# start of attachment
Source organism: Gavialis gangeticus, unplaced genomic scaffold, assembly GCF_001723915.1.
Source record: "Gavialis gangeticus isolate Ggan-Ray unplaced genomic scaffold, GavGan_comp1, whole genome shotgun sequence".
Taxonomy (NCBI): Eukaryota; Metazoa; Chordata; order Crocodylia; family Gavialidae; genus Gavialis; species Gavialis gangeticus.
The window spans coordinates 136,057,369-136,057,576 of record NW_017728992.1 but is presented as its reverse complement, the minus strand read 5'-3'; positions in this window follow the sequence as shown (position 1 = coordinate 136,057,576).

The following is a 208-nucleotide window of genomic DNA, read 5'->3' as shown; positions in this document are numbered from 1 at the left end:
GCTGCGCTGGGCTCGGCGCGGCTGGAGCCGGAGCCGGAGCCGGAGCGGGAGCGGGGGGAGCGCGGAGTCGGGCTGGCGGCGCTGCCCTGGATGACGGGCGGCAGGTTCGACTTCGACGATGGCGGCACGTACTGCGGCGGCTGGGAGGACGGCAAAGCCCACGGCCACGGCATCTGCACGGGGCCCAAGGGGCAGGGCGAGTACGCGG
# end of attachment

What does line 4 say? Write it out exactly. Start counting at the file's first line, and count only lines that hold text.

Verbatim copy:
The window spans coordinates 136,057,369-136,057,576 of record NW_017728992.1 but is presented as its reverse complement, the minus strand read 5'-3'; positions in this window follow the sequence as shown (position 1 = coordinate 136,057,576).